COVID-19 and the Dental Industry
By: Harlene Stevens, CPA
Yesterday was a tough day for the dental community and as I wrote this email at 8 pm Monday evening, I knew that things may drastically change by Tuesday morning. The ADA and I understand the NJDA strongly recommends dentists postpone all elective procedures for the next 3 weeks. I have been in touch with several of my dental clients regarding COVID-19. Fortune Practice Management led a very informative ZOOM meeting yesterday and I am grateful to Ashley Suma from Fortune Practice Management for inviting me to participate.
You are all aware of the ADA recommendations. Most of you feel that there has not been enough guidance given to the dental community about how to handle the COVID-19 epidemic. In the morning, many of my clients had their offices open, by the afternoon most decided to close for a minimum of two weeks (to start). Some cities like Paterson, NJ have already made the decision for the dentists to close their offices.
These were some of the tough questions asked today. The answers and suggestions that I have are not necessarily my own, but I have gathered them from conversations with my clients and from the Fortune Management Zoom meeting.
The biggest concerns are the safety of the staff, patients and of course dentists and their families. The biggest question was related to employee payments. How do I pay employees? Some suggestions were:
• Allow employees to take their full PTO now upfront, and any additional time later in the year will be unpaid.
• Give one-week additional paid time and then the employees can take their PTO time available.
• Allow employees to take the PTO time earned to date and then furlough them until the end of the crisis
• For the first week keep the office open for office work and clean-up and then allow employees to take PTO
• It was agreed by almost all that I spoke with that after a period of time employees would apply for unemployment.
• There is a new sick leave mandate being proposed by the US House of Representatives. If that passes, employers with fewer than 500 employees will be mandated to provide sick days to employees as needed for a number of COVID-19 reasons (primarily illness, testing and care for a dependent). This has not been finalized.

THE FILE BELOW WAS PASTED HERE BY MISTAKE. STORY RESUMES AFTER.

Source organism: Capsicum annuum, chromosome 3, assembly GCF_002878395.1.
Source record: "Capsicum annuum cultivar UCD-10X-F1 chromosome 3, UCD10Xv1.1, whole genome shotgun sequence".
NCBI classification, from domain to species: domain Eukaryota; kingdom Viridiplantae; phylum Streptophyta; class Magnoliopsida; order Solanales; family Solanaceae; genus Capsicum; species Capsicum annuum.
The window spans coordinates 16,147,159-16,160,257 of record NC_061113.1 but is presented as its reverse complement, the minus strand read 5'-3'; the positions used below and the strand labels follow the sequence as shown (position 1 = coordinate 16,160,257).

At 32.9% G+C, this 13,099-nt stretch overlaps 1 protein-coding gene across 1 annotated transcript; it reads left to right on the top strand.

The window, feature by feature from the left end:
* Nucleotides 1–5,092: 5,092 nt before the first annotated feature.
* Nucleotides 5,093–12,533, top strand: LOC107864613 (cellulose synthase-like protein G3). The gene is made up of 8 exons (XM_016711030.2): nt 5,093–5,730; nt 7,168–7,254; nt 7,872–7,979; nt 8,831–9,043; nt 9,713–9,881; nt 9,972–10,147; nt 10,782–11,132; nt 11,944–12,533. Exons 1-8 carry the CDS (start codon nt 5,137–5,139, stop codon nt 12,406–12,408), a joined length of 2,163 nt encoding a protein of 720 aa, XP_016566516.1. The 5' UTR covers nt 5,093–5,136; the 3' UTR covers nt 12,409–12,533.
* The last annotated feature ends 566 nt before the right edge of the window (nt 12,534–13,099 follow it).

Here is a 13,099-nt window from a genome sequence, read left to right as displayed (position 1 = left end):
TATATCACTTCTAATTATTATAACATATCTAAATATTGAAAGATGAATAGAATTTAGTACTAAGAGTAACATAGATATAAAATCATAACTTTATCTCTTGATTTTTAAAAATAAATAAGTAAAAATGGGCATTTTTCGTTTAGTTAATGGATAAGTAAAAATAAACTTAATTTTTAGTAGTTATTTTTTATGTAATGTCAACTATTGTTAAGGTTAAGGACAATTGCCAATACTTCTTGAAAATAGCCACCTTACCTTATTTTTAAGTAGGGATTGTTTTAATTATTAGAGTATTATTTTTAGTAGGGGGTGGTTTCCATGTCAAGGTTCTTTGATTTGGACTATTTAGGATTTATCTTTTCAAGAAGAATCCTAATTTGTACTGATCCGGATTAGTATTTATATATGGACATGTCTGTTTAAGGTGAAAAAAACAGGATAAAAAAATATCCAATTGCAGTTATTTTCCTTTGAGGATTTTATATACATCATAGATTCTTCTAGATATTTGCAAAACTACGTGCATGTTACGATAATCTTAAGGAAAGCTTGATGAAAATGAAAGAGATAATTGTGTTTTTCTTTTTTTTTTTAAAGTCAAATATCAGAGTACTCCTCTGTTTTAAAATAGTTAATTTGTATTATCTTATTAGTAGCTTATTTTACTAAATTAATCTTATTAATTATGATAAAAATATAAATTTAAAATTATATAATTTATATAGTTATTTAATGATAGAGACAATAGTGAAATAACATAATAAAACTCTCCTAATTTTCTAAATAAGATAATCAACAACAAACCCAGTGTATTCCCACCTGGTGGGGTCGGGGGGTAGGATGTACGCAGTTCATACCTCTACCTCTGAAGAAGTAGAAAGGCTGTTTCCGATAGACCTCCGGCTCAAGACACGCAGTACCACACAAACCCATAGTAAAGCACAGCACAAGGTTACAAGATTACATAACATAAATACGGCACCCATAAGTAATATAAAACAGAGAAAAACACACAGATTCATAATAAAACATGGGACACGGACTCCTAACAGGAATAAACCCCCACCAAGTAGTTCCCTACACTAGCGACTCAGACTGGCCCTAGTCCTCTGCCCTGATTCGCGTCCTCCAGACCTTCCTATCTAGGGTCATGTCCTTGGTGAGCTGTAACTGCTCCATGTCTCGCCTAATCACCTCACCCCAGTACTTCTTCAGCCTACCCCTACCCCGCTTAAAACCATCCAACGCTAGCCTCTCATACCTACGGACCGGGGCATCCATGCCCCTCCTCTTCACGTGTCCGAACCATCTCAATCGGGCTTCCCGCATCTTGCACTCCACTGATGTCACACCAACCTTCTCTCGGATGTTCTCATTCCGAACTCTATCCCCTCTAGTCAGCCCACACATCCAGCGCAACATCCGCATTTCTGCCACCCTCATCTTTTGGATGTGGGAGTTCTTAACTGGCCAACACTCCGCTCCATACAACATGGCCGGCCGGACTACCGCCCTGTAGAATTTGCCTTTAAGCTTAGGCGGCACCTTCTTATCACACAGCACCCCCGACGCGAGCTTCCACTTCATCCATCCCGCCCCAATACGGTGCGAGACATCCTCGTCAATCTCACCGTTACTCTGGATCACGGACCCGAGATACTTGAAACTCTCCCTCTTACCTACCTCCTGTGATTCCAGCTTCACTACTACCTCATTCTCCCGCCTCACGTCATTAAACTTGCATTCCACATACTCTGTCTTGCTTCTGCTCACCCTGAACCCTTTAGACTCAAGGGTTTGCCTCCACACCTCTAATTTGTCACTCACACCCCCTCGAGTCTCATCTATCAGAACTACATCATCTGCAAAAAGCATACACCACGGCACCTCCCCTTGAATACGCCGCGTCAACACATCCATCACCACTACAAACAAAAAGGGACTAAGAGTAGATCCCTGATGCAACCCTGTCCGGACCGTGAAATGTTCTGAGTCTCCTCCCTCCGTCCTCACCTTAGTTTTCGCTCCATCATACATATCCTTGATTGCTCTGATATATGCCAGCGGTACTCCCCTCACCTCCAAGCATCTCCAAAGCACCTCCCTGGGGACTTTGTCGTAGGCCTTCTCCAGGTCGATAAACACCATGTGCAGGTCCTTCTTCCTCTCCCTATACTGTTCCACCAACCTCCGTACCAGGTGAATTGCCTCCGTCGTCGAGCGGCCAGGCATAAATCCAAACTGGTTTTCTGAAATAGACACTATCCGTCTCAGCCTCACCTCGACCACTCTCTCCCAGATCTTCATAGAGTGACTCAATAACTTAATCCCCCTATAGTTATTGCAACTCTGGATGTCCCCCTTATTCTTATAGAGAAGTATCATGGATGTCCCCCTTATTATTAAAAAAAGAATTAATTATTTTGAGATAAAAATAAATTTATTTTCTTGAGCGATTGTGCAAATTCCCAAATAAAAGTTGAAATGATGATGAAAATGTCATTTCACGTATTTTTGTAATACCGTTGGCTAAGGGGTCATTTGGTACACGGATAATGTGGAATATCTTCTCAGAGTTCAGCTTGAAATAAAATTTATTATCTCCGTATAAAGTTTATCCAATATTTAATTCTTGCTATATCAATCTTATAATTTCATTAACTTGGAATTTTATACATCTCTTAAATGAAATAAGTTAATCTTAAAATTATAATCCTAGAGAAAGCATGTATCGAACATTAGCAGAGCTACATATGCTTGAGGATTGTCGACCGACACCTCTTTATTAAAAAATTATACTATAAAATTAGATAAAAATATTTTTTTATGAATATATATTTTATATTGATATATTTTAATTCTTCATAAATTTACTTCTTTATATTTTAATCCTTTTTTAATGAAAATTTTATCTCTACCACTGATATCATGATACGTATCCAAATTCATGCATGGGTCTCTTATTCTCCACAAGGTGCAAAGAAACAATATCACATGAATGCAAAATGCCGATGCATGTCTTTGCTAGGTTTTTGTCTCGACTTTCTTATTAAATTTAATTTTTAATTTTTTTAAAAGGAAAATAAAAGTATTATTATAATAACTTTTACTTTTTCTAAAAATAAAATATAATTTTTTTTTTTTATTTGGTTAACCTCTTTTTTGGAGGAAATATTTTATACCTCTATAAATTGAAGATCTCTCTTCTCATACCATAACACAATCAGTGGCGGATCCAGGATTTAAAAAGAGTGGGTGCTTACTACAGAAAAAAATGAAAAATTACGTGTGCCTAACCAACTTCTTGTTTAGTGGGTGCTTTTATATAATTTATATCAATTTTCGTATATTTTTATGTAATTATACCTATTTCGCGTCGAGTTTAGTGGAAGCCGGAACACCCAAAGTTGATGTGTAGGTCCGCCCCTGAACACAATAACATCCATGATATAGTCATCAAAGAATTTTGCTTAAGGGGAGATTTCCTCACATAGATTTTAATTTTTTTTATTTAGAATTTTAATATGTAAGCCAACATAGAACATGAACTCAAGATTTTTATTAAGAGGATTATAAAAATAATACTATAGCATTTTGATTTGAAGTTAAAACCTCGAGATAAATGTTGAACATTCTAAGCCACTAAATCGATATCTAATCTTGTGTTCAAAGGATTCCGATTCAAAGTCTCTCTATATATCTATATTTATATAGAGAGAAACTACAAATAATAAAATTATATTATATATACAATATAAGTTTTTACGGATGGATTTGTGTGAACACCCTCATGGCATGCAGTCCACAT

For those dentists who are continuing to see patients, there were many new and enhanced protocols instituted in their offices.
• Take temperature of all patients (sterilized forehead) when they come into the office
• Have patients complete a questionnaire regarding their general health and recent travel
• Have clients wash hands prior to being seated
• Make sure all chairs are sanitized before seating a patient
• Throw away all magazines, reading material and pens
• Do not allow patients to use cell phones in the office
• Give patients a pre-rinse (H2O2) before treatment
• Stop using the cavitron for cleaning
• Only see emergency patients
• Investigate the use of Teledentistry while not seeing patients in the office
Get your Financials in Order
There is a concern with regards to having the cash flow to get through the crisis. Make sure your financials are up to date and discuss these concerns with your tax professional. If you need a loan, make sure your paperwork is ready. Although the Fed cut the interest rates to zero, there is no clear-cut strategy as to how that will trickle down to those in need. Some ways to save money now are to defer your 401(k) contributions, and perhaps adjust your estimated payment especially the one due on April 15th.
We are waiting for the IRS to tell us there is a 90-day delay for the April 15th filings, but so far that has not happened.
On behalf of myself and the Nisivoccia family, we are here to help you. Please call us if you have any questions as we move through this very difficult time.
Harlene Stevens, CPA
973.298.8500 or email@example.com